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  1. #1
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    MS Access as a Relational DB (97/2000)

    I was told today that MS Access is not truly a relational DB. Is this true? If so, can anyone point me to sources that clarify this issue? FWIW, we

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    Re: MS Access as a Relational DB (97/2000)

    "I was told today that MS Access is not truly a relational DB"

    No - that's not true. Access is a relational database. In a networked environment Access is not a "client/server" database like -say- Oracle or SQLServer - where queries are executed on the server and just the result set is sent down the network. Instead, if Access is set up as a front-end / back-end it really acts like a file server: all the data referenced by a query, form, report, etc is sent over the network and the query is executed on the local workstation. Obviously on a single-user database there is no distinction here, although I don't personally know anyone running Oracle on a single PC.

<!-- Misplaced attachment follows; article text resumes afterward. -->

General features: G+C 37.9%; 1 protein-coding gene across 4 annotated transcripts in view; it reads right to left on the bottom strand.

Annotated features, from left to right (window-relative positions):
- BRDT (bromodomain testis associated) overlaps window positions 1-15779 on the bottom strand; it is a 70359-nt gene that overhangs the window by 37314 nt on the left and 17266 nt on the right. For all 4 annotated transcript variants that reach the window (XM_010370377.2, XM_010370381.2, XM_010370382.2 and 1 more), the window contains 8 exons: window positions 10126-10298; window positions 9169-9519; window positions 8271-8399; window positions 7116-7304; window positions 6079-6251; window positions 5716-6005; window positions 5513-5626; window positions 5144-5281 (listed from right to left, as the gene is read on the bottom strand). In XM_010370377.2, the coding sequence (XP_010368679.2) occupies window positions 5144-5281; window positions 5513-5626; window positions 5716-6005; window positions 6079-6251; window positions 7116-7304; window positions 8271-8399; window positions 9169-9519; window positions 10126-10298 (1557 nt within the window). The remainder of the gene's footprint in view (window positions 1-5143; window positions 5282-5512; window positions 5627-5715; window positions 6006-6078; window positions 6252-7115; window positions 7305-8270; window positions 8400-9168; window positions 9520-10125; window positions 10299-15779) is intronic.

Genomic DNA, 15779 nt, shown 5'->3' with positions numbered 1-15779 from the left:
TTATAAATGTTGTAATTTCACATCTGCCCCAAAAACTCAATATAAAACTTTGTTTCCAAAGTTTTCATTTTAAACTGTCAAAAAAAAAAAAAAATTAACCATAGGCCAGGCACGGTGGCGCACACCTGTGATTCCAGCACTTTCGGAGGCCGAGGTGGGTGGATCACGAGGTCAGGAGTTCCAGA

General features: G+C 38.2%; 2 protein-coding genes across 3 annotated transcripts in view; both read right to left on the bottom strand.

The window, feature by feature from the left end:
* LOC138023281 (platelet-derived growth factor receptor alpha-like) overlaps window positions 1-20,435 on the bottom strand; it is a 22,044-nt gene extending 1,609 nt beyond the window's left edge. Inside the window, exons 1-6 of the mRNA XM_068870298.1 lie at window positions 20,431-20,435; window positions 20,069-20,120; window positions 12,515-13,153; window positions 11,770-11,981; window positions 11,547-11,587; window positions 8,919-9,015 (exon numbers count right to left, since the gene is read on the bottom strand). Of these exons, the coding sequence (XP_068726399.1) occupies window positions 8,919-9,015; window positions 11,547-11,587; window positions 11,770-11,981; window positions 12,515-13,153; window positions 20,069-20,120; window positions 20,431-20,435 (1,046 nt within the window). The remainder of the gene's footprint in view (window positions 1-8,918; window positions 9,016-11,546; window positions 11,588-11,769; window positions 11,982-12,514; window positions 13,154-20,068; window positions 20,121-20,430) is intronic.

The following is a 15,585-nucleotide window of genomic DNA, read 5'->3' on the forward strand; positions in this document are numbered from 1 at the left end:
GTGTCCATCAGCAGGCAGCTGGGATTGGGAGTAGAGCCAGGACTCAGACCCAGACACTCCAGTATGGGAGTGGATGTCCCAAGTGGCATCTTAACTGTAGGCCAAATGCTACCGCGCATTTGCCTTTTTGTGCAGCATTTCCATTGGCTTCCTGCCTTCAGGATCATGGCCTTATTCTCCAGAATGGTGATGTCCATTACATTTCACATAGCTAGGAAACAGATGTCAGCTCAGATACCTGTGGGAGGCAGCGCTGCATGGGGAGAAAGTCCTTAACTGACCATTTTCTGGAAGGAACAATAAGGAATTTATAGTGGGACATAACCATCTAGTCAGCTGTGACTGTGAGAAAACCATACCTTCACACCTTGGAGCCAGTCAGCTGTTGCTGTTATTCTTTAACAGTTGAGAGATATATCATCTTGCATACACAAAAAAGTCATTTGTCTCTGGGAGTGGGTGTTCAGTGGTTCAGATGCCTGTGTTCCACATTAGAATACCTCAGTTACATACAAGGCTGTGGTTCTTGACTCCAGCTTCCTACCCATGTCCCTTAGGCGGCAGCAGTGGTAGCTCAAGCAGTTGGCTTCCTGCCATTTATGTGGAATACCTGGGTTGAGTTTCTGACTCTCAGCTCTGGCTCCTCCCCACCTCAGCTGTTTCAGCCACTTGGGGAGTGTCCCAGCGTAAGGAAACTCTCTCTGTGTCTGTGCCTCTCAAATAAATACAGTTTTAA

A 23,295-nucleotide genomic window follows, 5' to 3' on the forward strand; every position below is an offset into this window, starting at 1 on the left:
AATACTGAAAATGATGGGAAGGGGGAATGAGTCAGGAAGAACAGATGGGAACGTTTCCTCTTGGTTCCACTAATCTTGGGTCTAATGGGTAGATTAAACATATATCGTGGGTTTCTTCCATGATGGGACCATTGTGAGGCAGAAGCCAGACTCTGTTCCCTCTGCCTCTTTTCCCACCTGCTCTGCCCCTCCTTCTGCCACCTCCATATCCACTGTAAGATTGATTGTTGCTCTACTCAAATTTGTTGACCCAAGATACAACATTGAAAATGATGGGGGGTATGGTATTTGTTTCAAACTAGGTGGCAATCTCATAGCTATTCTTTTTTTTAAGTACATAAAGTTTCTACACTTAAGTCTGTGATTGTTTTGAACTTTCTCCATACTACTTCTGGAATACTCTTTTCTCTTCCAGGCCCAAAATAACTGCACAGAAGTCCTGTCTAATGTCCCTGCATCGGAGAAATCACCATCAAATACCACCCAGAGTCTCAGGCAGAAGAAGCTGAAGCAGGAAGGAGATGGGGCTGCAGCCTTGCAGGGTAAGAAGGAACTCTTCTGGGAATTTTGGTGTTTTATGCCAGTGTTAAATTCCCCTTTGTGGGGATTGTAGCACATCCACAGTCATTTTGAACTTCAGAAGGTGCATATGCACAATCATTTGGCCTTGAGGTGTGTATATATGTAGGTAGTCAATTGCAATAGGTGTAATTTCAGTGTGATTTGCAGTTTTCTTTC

Some Access databases are set up as non-relational databases - they are a large flat-file, which is just the equivalent of an Excel spreadsheet set up as a database, but with better manners. It could be that whoever made that remark was thinking of that sort of Access database, but that's due to a programmer decision (or ability) not an inherent limitation of the database package...

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    Re: MS Access as a Relational DB (97/2000)

    Dean's response is spot on. Who ever said Access is not relational is mistaken. There are certainly issues with Access, just as there are with any database software, but pound for pound it's the best bang for the buck of any product out there. In addition, we think it is the fastest way to develop a front-end for SQL Server, Oracle. DB2 or whatever other database server you want to pick, and by a factor of at least 2 or 3.
    Wendell

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